Subscribe via RSS Feed Connect on Google Plus Pages Connect on LinkedIn Professional Mentors, Advisors and Coaches: Join Our LinkedIn Group

Applecyber

March 9, 2016

Security Grab:

Previously, I posted my thoughts on Tim Cook and how he is handling the FBI security grab controversy. I refrained from stating how I felt about the issue to stay focused on Mr. Cook’s leadership.

In this post, however, I will wade in on the technology, privacy, and security issue. First, let me make it clear that I too am outraged at the actions of these homegrown terrorists. And I also offer my heartfelt condolences to all the families affected. I am well aware that this topic, like so many in our country, is pretty well split between supporters and opponents. Again like so many issues, the loud rhetoric seems to preclude hearing the other side’s point of view. It’s a shame because we need to be in dialog about this and many other topics regarding where technology is taking us.

Unusual Ally

I find myself siding with Apple and other technology companies who are warning us that we have gotten way too lazy when it comes to securing our data and ensuring our own privacy. And I also am guilty of being lazy. I have a simple swipe lock on my smartphone because it is too time-consuming to have to put in a long password every time I pick up my phone.

But in that phone are many personal pictures, contacts, emails and text messages. I have nothing to hide. While it would be very inconvenient if I lost this phone, I would not be particularly worried about being embarrassed if someone was able to get into it. I would, of course, be very worried about identity theft or causing business contacts and friends a problem of being spammed by someone who might be inclined to use my connections to do so.

Uneducated

Susan Landau argues that “the challenge shouldn’t be to make data on iPhones or other devices easier for law enforcement to access—making it also easier for hackers or other governments to access—but to make devices as secure as possible while funding the FBI’s own development of better digital investigation tools.” —Susan Landau, Professor of cybersecurity policy at Worcester Polytechnic Institute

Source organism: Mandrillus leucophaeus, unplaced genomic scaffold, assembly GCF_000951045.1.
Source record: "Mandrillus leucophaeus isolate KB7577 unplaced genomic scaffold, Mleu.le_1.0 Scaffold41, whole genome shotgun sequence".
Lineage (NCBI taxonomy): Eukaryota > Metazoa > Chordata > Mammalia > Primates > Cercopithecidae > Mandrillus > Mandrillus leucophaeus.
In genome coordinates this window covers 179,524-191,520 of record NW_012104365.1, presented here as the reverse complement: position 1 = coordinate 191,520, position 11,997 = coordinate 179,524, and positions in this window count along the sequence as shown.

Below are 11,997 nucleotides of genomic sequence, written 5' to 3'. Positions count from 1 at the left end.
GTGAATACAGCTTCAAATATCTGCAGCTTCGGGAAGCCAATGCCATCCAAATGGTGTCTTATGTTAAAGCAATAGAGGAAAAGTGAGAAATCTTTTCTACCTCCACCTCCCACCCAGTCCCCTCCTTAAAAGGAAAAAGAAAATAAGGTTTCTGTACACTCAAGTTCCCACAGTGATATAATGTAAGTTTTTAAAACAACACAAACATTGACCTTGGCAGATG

Here is my logic. First, I believe that strong security (encryption, strong passwords, bit slicing, etc.) is in our national best interests. Yes, I understand that bad guys will have access to such technology and it will make life difficult for homeland security. The bad guys will have that technology anyway because we aren’t the only ones capable of providing robust security systems. That argument should sound familiar to those adamantly supporting the second amendment of the U.S. Constitution—if good guys are forced to have back doors to encryption, then only bad guys will have fully secured encryption.

Second, once the law enforcement folks in this and other countries (yes, this is a global issue) find out that they can force companies to build custom software and/or hardware to defeat security, the companies will have a never-ending stream of requests for them to do so. What requests should be honored? From which countries? That is a burden no company should have to bear. It is my understanding that there are several entities with a stack of phones they want to be infiltrated. They are waiting to see what happens next in this case. [Update 04/28/16: As we now know, the FBI found another way into the phone and dropped this case. So far, the other phones stacked up will have to fend for themselves — perhaps more trials!]

Bottom Line

Finally, I am told, and I choose to believe that the NSA has figured out how to break into our physical phones if they can lay their hands on them. They have spent the time and budget to develop that expertise. The FBI, on the other hand, has chosen to try and force “us” to make it easy for them to break in by advocating for back doors, getting the manufacturers to do the work (as in this Apple case) and by greasing the skids through the courts.

I say, “No.” Let them fight the hard battle to get the budget to build their own expertise the same way other agencies have. The NSA and CIA would rather that there be powerful public encryption so that the internet of things and our communications as both corporate and personal are as secure as possible. They are happy to pit their technology skills against the bad guys and spies, but they want our infrastructure and communications secure.

The FBI is working to make us all less safe and secure. The public needs to educate themselves, as much as possible, on how technology and security work.

Note: Reformatted 8/31/2019

Comments are closed.